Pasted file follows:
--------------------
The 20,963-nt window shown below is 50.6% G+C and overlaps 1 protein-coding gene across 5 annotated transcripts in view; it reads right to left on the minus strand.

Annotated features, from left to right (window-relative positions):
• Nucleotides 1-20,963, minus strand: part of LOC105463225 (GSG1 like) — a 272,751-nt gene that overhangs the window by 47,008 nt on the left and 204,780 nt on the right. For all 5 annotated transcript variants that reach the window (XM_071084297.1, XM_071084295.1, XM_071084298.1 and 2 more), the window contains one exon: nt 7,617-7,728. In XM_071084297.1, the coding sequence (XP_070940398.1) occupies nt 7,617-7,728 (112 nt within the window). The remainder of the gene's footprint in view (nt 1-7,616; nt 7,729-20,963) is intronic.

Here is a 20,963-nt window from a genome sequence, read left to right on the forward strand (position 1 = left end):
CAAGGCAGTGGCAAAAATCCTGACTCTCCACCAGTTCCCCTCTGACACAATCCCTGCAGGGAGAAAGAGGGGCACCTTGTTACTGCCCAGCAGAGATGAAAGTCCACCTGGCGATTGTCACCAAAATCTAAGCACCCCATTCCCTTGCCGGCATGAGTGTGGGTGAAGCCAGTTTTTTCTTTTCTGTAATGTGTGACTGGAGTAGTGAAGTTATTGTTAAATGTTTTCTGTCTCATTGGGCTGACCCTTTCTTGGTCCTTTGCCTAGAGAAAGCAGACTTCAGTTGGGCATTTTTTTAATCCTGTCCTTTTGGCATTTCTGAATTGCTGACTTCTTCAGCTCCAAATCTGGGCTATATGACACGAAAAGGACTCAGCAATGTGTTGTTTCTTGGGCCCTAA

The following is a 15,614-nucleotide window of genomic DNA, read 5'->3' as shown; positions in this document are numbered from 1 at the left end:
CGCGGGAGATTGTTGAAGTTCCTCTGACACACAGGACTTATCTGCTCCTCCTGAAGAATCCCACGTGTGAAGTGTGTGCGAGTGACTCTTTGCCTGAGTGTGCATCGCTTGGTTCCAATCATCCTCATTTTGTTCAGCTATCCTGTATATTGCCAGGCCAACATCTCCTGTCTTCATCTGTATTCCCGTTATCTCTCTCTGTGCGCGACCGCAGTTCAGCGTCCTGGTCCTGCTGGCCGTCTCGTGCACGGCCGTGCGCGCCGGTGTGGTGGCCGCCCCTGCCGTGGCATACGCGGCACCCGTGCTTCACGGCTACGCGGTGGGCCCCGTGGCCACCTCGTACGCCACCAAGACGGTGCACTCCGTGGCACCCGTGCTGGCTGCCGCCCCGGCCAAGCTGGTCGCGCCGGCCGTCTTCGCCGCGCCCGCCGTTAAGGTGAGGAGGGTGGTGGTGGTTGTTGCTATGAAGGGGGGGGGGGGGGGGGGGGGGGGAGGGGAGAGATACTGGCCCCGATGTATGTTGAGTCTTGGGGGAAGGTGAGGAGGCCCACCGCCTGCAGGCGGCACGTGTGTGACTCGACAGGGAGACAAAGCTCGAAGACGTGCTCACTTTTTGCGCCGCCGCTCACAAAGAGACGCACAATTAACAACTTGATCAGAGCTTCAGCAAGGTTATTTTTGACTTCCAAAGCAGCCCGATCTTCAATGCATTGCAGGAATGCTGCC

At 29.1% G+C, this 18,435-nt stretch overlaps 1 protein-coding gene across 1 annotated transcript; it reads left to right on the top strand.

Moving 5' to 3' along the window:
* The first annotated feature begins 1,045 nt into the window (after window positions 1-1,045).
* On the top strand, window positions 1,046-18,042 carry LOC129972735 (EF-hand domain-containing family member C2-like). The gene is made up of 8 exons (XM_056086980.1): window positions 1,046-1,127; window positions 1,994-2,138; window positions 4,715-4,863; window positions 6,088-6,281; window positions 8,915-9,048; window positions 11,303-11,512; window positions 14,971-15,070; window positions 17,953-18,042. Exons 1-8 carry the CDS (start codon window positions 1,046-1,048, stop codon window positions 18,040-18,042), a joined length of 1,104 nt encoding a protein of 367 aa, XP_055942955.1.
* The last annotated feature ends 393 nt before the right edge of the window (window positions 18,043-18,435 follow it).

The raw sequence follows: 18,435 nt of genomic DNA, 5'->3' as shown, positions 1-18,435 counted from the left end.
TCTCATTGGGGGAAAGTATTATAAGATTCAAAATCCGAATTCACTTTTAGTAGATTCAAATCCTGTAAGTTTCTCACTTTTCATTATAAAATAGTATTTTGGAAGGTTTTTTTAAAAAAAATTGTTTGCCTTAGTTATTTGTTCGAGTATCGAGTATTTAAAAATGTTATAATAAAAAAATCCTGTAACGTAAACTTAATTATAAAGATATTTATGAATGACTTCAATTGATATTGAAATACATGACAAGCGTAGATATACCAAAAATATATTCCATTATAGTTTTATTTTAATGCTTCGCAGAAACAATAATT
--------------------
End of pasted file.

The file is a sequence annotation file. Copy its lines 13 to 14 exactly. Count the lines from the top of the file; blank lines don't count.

The raw sequence follows: 18,435 nt of genomic DNA, 5'->3' as shown, positions 1-18,435 counted from the left end.
TCTCATTGGGGGAAAGTATTATAAGATTCAAAATCCGAATTCACTTTTAGTAGATTCAAATCCTGTAAGTTTCTCACTTTTCATTATAAAATAGTATTTTGGAAGGTTTTTTTAAAAAAAATTGTTTGCCTTAGTTATTTGTTCGAGTATCGAGTATTTAAAAATGTTATAATAAAAAAATCCTGTAACGTAAACTTAATTATAAAGATATTTATGAATGACTTCAATTGATATTGAAATACATGACAAGCGTAGATATACCAAAAATATATTCCATTATAGTTTTATTTTAATGCTTCGCAGAAACAATAATT